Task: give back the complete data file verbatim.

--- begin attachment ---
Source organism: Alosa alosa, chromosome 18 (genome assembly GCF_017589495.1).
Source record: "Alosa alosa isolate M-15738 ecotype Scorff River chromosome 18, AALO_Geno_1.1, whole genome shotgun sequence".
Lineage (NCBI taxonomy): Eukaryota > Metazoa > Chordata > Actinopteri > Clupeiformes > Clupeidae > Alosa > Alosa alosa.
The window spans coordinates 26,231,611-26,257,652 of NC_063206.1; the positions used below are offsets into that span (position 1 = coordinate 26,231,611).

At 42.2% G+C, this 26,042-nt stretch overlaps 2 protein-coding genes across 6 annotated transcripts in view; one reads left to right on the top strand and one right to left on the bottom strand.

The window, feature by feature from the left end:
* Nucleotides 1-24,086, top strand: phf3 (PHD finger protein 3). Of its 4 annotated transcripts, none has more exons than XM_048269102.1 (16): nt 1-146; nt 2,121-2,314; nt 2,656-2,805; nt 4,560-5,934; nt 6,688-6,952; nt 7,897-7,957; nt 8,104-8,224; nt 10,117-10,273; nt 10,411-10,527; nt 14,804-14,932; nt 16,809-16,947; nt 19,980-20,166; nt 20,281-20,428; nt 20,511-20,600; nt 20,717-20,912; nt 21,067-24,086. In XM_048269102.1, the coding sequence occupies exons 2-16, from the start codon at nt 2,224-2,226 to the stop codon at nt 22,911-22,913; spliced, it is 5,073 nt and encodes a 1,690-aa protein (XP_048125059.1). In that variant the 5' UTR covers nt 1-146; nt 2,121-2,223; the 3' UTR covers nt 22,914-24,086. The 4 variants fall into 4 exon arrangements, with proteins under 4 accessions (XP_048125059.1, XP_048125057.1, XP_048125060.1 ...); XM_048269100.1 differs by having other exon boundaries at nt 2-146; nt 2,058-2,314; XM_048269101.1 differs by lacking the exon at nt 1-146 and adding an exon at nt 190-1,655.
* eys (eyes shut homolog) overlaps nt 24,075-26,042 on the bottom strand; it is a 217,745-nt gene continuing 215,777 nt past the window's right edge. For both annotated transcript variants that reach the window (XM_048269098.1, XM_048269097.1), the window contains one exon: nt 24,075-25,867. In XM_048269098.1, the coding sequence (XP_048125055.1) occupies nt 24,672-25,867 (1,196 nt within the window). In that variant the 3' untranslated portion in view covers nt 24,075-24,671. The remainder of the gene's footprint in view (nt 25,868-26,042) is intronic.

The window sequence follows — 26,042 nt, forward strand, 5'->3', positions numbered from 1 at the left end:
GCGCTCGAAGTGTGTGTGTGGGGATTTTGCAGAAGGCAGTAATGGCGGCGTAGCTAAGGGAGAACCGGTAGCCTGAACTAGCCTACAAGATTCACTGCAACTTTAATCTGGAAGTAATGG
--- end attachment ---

Source organism: Alosa alosa, chromosome 18 (genome assembly GCF_017589495.1).
Source record: "Alosa alosa isolate M-15738 ecotype Scorff River chromosome 18, AALO_Geno_1.1, whole genome shotgun sequence".
Lineage (NCBI taxonomy): Eukaryota > Metazoa > Chordata > Actinopteri > Clupeiformes > Clupeidae > Alosa > Alosa alosa.
The window spans coordinates 26,231,611-26,257,652 of NC_063206.1; the positions used below are offsets into that span (position 1 = coordinate 26,231,611).

At 42.2% G+C, this 26,042-nt stretch overlaps 2 protein-coding genes across 6 annotated transcripts in view; one reads left to right on the top strand and one right to left on the bottom strand.

The window, feature by feature from the left end:
* Nucleotides 1-24,086, top strand: phf3 (PHD finger protein 3). Of its 4 annotated transcripts, none has more exons than XM_048269102.1 (16): nt 1-146; nt 2,121-2,314; nt 2,656-2,805; nt 4,560-5,934; nt 6,688-6,952; nt 7,897-7,957; nt 8,104-8,224; nt 10,117-10,273; nt 10,411-10,527; nt 14,804-14,932; nt 16,809-16,947; nt 19,980-20,166; nt 20,281-20,428; nt 20,511-20,600; nt 20,717-20,912; nt 21,067-24,086. In XM_048269102.1, the coding sequence occupies exons 2-16, from the start codon at nt 2,224-2,226 to the stop codon at nt 22,911-22,913; spliced, it is 5,073 nt and encodes a 1,690-aa protein (XP_048125059.1). In that variant the 5' UTR covers nt 1-146; nt 2,121-2,223; the 3' UTR covers nt 22,914-24,086. The 4 variants fall into 4 exon arrangements, with proteins under 4 accessions (XP_048125059.1, XP_048125057.1, XP_048125060.1 ...); XM_048269100.1 differs by having other exon boundaries at nt 2-146; nt 2,058-2,314; XM_048269101.1 differs by lacking the exon at nt 1-146 and adding an exon at nt 190-1,655.
* eys (eyes shut homolog) overlaps nt 24,075-26,042 on the bottom strand; it is a 217,745-nt gene continuing 215,777 nt past the window's right edge. For both annotated transcript variants that reach the window (XM_048269098.1, XM_048269097.1), the window contains one exon: nt 24,075-25,867. In XM_048269098.1, the coding sequence (XP_048125055.1) occupies nt 24,672-25,867 (1,196 nt within the window). In that variant the 3' untranslated portion in view covers nt 24,075-24,671. The remainder of the gene's footprint in view (nt 25,868-26,042) is intronic.

The window sequence follows — 26,042 nt, forward strand, 5'->3', positions numbered from 1 at the left end:
GCGCTCGAAGTGTGTGTGTGGGGATTTTGCAGAAGGCAGTAATGGCGGCGTAGCTAAGGGAGAACCGGTAGCCTGAACTAGCCTACAAGATTCACTGCAACTTTAATCTGGAAGTAATGG